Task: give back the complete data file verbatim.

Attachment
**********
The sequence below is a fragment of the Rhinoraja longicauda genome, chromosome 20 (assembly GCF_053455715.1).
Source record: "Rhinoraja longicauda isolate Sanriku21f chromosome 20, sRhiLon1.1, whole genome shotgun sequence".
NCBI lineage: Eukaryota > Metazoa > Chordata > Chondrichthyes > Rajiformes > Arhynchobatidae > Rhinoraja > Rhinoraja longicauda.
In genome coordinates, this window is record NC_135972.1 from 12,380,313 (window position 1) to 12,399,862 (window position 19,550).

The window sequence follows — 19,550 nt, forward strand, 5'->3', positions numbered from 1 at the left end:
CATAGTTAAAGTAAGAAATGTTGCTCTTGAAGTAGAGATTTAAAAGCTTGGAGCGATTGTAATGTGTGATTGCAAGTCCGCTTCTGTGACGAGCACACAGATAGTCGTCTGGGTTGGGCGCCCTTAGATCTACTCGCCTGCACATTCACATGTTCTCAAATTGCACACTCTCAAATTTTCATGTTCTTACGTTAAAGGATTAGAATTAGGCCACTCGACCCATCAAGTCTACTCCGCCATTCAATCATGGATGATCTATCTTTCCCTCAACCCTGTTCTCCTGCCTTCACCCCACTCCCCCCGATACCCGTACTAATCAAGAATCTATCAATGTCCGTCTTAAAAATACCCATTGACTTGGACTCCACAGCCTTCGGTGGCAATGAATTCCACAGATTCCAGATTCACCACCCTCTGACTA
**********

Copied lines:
The sequence below is a fragment of the Rhinoraja longicauda genome, chromosome 20 (assembly GCF_053455715.1).
Source record: "Rhinoraja longicauda isolate Sanriku21f chromosome 20, sRhiLon1.1, whole genome shotgun sequence".
NCBI lineage: Eukaryota > Metazoa > Chordata > Chondrichthyes > Rajiformes > Arhynchobatidae > Rhinoraja > Rhinoraja longicauda.
In genome coordinates, this window is record NC_135972.1 from 12,380,313 (window position 1) to 12,399,862 (window position 19,550).

The window sequence follows — 19,550 nt, forward strand, 5'->3', positions numbered from 1 at the left end:
CATAGTTAAAGTAAGAAATGTTGCTCTTGAAGTAGAGATTTAAAAGCTTGGAGCGATTGTAATGTGTGATTGCAAGTCCGCTTCTGTGACGAGCACACAGATAGTCGTCTGGGTTGGGCGCCCTTAGATCTACTCGCCTGCACATTCACATGTTCTCAAATTGCACACTCTCAAATTTTCATGTTCTTACGTTAAAGGATTAGAATTAGGCCACTCGACCCATCAAGTCTACTCCGCCATTCAATCATGGATGATCTATCTTTCCCTCAACCCTGTTCTCCTGCCTTCACCCCACTCCCCCCGATACCCGTACTAATCAAGAATCTATCAATGTCCGTCTTAAAAATACCCATTGACTTGGACTCCACAGCCTTCGGTGGCAATGAATTCCACAGATTCCAGATTCACCACCCTCTGACTA